The Belgian Malinois, and German Shepherds that compete in French Ring exercises are certainly impressive, but when it comes to true, functional protection work, you need dogs that are trained for real protection in real-life scenarios.
Thursday, August 19th, 2010
The Bullmastiff is a large and powerful breed with a muscular build. It is a molosser type breed, and came about as a cross between the English Mastiff and the Old English Bulldog. The head and muzzle are broad and relatively square. The ears naturally fold downwards, and are usually left as-is. Cropping of the ears occurs rarely, if at all. The coat is short and fine, with fawn, red and brindle being the most common color variations. White markings are sometimes seen on the chest.
The Bullmastiff temperament is usually described as independent, calm, and docile. They are not generally agressive, and are mostly friendly towards humans and other dogs. In comparison with other breeds, they do not bark often, but may bark on alarm. Several health problems are common among the breed, with hip dysplasia being the most common due to the dog’s size. Hip dysplasia occurs in approximately one quarter of all Bullmastiffs.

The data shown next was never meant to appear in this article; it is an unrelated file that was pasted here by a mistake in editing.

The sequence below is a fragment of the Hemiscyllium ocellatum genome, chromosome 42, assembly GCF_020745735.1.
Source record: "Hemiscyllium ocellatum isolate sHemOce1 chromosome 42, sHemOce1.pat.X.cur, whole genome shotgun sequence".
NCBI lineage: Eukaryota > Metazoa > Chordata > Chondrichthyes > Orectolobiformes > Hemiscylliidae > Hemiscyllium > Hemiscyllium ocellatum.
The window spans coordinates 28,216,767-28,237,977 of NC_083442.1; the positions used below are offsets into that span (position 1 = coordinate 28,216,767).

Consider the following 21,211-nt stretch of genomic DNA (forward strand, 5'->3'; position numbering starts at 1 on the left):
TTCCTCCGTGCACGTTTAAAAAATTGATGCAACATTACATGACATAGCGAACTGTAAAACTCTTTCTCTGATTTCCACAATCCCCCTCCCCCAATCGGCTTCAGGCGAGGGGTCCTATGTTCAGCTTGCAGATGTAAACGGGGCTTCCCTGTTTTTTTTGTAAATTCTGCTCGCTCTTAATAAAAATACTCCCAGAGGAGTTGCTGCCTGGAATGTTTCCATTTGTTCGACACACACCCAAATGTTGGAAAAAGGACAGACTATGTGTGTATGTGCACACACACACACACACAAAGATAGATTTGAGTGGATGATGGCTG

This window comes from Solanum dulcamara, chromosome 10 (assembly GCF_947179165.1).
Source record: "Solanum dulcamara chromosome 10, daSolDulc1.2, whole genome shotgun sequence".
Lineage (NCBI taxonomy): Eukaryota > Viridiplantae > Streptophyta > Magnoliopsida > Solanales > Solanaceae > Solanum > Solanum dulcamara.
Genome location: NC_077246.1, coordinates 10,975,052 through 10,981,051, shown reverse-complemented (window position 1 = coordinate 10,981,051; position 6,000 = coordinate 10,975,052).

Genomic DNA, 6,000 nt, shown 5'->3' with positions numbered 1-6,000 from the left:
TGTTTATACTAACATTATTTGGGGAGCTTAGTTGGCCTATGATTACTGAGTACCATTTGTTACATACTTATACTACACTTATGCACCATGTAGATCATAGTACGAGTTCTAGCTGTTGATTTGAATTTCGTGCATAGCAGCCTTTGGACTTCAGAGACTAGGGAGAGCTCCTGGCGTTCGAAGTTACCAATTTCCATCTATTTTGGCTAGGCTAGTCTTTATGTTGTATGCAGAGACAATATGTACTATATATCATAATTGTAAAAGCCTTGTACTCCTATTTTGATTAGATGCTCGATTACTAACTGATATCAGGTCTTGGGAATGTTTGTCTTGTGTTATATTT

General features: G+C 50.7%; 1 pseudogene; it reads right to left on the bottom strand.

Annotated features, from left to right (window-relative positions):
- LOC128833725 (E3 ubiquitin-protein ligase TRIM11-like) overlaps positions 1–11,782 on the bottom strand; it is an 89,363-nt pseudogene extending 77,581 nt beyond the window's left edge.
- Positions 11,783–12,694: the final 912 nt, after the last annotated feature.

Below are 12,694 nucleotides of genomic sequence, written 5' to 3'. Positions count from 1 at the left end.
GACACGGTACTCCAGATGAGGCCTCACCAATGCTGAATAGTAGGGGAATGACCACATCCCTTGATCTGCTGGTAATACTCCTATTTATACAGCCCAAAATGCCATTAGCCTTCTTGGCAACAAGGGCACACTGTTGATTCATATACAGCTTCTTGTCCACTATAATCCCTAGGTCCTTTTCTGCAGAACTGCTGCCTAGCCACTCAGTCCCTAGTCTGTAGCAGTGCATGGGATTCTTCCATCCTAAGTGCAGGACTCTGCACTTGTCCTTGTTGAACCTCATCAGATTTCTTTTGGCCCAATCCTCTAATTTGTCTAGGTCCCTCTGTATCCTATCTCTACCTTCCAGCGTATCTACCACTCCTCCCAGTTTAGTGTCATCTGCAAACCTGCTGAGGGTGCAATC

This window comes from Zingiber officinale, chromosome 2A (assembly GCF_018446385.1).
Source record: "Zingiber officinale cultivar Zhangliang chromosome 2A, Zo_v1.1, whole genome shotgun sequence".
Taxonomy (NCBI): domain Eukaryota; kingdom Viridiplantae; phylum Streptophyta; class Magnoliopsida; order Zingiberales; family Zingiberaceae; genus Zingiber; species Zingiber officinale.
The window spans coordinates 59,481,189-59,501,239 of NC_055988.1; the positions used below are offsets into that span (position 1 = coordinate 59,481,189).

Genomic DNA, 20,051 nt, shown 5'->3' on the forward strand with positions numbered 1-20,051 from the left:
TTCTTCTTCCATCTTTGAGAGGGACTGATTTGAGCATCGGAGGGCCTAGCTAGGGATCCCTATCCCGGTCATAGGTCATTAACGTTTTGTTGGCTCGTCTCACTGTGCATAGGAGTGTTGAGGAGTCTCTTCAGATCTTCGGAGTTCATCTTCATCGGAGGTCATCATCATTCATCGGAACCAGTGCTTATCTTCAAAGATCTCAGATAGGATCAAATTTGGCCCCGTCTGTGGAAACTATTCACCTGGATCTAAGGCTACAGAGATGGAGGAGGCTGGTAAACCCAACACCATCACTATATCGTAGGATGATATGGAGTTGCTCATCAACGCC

The Bullmastiff was originally bred in England during the late 1700′s to early 1800′s. Their original purpose was to help guard the estates of gamekeepers. They were trained to tackle and hold down intruding poachers, but were not trained to bite them. Both their large size and gentle temperament reflect this. Today, their large and lovable nature lends itself well to life as a family pet. Despite originally being bred as a guard dog, they are not usually used for that purpose today. Though their large size is intimidating, they do not have the nerves or temperament required of guard dogs today. More common working breeds such as the German Shepherd, Belgian Malinois or Dutch Shepherd are better suited to guard work, while the Bullmastiff is best left as a pet or companion dog.
Tuesday, July 27th, 2010
Schutzhund is one of several European dog sports established in the early 1900′s as a way of testing the capabilities of working dogs to ensure that only the best were bred and allowed to work in police and protection dog roles. Having originated in Germany, the German Shepherd dog is the breed of choice for the sport, although other breeds such as the Belgian Malinois or Dutch Shepherd are permitted to compete.